Cette étude visait à identifier les trypanosomes infectant les bovins au Malawi afin de comprendre l’importance des bovins dans la dynamique de transmission de la trypanosomiase humaine africaine (THA) et de la trypanosomose animale africaine (TAA). Au total, 446 échantillons d’ADN de sang de bovins provenant de trois régions du Malawi ont été soumis à un dépistage des trypanosomes africains par PCR de l’ITS1. Les amplicons obtenus ont été séquencés à l’aide d’un séquenceur portable de nouvelle génération, MinION, pour validation. La comparaison des résultats de la PCR de l’ITS1 et de la séquence MinION a montré que la combinaison des deux méthodes permettait une identification plus précise des espèces que la seule PCR de l’ITS1. Un autre dépistage par PCR ciblant le gène SRA (associé à la résistance du sérum) a été effectué pour détecter Trypanosoma brucei rhodesiense. Trypanosoma congolense était l’espèce de trypanosome la plus répandue, trouvée à Nkhotakota (10,8 % ; 20 sur 185), suivi de Kasungu (2,5 % ; 5 sur 199). Notamment, la prévalence de T. b. rhodesiense détectée par PCR de SRA était élevée à Kasungu et Nkhotakota, avec respectivement 9,5 % (19 sur 199) et 2,7 % (5 sur 185). Nous rapportons la présence de trypanosomes animaux africains et de T. b. rhodesiense de bovins à l’interface homme-bétail-faune sauvage, pour la première fois au Malawi. Nos résultats confirment que les trypanosomes animaux sont des causes importantes d’anémie chez les bovins et que les bovins sont des réservoirs potentiels pour la trypanosomiase humaine africaine au Malawi.

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          Most cited references 63

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          Human African trypanosomiasis.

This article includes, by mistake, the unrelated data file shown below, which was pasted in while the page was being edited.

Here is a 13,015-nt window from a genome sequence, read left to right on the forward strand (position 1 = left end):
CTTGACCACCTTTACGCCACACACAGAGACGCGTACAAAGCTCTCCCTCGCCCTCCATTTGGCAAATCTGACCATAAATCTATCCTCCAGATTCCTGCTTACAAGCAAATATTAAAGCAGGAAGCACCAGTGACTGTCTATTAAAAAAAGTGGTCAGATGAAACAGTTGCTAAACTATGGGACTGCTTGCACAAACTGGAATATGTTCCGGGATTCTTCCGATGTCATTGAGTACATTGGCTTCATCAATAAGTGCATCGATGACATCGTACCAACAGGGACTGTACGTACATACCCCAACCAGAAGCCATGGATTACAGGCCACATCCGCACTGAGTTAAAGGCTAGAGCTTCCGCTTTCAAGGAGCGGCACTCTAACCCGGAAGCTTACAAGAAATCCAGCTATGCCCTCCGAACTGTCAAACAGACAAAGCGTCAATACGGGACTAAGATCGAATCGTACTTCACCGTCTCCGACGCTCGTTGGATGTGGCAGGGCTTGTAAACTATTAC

Human African trypanosomiasis (sleeping sickness) occurs in sub-Saharan Africa. It is caused by the protozoan parasite Trypanosoma brucei, transmitted by tsetse flies. Almost all cases are due to Trypanosoma brucei gambiense, which is indigenous to west and central Africa. Prevalence is strongly dependent on control measures, which are often neglected during periods of political instability, thus leading to resurgence. With fewer than 12 000 cases of this disabling and fatal disease reported per year, trypanosomiasis belongs to the most neglected tropical diseases. The clinical presentation is complex, and diagnosis and treatment difficult. The available drugs are old, complicated to administer, and can cause severe adverse reactions. New diagnostic methods and safe and effective drugs are urgently needed. Vector control, to reduce the number of flies in existing foci, needs to be organised on a pan-African basis. WHO has stated that if national control programmes, international organisations, research institutes, and philanthropic partners engage in concerted action, elimination of this disease might even be possible. Copyright 2010 Elsevier Ltd. All rights reserved.